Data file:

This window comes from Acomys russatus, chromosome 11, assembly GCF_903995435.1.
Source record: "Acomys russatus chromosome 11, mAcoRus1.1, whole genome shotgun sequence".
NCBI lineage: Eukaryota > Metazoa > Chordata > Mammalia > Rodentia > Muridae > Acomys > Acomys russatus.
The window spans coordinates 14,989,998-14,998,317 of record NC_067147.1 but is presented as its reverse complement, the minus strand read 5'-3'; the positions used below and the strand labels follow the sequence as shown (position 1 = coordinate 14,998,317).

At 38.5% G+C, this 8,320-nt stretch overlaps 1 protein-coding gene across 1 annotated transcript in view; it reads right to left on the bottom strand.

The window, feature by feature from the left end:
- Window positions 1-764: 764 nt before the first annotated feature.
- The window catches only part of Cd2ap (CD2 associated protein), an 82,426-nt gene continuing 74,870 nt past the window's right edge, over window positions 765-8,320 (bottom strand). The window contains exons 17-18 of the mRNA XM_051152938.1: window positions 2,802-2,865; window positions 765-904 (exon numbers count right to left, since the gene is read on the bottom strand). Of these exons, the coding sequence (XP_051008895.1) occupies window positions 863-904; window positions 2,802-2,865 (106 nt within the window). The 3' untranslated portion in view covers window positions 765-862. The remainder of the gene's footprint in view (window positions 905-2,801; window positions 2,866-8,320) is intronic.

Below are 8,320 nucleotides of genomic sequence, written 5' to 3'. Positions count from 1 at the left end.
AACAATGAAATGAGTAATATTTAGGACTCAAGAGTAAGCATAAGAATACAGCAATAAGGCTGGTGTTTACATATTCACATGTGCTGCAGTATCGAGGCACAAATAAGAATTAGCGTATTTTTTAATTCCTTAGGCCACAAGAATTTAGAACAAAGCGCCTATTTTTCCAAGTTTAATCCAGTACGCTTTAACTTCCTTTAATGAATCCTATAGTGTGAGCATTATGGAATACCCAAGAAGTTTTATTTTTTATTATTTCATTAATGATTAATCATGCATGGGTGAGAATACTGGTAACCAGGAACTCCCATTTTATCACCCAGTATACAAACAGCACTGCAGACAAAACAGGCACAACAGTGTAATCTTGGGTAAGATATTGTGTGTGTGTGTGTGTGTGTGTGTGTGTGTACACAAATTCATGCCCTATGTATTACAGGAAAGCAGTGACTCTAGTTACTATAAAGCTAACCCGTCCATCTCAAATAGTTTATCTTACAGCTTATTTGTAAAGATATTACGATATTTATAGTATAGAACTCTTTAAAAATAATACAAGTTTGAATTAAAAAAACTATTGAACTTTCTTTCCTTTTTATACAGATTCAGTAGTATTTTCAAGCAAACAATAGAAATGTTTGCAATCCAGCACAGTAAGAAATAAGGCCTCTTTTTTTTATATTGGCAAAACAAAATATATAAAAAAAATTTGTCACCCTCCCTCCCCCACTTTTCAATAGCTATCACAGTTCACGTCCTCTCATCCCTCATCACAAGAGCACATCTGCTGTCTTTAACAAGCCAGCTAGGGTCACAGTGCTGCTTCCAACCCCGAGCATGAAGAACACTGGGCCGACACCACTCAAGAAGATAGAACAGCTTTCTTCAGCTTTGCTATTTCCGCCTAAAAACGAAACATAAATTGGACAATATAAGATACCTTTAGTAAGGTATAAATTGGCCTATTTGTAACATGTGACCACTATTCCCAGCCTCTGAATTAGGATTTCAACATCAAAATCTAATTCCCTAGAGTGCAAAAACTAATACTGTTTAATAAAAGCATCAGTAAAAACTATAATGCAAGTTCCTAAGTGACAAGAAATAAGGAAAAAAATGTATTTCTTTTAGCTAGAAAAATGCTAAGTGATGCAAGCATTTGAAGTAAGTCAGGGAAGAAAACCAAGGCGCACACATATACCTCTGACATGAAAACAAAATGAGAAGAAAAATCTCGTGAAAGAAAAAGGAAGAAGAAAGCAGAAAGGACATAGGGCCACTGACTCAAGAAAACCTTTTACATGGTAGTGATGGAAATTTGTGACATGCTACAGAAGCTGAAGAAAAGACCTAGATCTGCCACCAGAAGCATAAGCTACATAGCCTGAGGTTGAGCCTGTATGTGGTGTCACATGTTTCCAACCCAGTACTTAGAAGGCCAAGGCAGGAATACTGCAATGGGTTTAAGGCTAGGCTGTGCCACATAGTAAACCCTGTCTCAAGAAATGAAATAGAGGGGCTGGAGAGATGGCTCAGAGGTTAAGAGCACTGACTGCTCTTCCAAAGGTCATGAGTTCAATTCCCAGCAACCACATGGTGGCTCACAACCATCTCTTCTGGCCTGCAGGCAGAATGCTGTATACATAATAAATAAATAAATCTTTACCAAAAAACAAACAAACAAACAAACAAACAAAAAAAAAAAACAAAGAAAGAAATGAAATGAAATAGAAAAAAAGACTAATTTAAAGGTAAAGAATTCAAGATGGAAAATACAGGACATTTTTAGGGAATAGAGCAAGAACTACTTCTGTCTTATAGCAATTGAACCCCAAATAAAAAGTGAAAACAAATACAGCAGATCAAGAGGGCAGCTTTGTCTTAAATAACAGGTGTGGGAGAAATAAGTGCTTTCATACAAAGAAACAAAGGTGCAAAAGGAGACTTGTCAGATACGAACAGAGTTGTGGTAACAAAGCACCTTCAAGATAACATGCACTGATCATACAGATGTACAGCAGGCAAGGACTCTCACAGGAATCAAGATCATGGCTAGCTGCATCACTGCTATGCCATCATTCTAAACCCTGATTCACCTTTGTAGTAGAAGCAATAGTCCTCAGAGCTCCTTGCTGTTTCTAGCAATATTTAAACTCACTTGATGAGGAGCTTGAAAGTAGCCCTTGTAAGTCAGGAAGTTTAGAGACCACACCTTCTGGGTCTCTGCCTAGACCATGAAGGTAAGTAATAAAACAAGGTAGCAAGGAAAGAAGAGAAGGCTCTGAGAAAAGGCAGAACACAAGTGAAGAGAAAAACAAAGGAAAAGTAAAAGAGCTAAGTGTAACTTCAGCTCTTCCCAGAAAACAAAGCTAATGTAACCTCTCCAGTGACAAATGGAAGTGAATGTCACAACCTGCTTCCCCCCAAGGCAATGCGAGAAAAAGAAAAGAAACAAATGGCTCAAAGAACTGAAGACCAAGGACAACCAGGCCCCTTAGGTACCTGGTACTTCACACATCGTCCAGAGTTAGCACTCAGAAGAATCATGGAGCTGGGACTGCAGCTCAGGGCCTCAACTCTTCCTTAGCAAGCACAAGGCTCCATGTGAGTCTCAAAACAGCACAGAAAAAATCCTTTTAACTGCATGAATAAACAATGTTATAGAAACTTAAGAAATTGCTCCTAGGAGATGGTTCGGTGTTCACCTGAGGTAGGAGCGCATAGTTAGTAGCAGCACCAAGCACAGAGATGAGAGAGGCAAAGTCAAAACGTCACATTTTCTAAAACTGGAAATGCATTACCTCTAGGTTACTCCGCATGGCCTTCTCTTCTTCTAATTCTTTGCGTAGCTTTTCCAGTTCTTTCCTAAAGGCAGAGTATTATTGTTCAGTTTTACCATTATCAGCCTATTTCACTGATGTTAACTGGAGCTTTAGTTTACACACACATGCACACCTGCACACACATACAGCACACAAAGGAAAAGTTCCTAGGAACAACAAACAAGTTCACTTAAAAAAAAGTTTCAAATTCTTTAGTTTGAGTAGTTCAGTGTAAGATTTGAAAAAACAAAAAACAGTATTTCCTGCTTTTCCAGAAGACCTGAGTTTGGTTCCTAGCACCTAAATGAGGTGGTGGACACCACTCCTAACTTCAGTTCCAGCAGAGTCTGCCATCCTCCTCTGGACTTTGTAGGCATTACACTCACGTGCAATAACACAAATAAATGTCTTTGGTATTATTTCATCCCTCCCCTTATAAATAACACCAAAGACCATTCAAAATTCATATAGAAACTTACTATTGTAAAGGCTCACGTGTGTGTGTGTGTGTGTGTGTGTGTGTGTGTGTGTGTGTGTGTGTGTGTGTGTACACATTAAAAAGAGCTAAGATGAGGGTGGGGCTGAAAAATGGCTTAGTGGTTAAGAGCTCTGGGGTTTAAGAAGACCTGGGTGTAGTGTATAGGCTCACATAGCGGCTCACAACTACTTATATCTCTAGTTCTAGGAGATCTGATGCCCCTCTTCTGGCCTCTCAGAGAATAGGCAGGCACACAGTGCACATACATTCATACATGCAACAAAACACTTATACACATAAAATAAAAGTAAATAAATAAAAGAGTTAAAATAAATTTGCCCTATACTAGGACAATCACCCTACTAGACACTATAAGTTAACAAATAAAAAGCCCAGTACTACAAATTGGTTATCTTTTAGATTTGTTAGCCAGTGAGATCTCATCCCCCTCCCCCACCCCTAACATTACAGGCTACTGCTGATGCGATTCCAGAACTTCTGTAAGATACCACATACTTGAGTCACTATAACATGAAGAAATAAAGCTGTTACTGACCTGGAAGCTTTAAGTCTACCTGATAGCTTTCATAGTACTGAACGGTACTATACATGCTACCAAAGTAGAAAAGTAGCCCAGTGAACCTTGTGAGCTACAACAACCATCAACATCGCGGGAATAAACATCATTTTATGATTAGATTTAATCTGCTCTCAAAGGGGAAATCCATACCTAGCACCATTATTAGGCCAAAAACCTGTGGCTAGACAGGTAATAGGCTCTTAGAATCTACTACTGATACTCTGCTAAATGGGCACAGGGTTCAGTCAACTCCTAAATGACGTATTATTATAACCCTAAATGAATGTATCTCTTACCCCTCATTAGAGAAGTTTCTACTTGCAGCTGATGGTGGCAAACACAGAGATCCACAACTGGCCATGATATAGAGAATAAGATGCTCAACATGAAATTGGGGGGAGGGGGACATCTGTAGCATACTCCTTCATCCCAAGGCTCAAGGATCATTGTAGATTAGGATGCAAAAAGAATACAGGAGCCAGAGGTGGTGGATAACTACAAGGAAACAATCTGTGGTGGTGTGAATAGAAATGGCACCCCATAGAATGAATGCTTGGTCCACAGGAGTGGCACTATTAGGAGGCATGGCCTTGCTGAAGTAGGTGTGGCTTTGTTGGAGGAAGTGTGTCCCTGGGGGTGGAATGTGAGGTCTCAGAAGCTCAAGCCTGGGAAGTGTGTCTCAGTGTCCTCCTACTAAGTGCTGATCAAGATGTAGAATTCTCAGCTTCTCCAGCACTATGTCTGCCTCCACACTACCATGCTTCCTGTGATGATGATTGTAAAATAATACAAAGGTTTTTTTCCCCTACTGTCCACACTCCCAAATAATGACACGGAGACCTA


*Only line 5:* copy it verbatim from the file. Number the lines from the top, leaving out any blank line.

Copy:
At 38.5% G+C, this 8,320-nt stretch overlaps 1 protein-coding gene across 1 annotated transcript in view; it reads right to left on the bottom strand.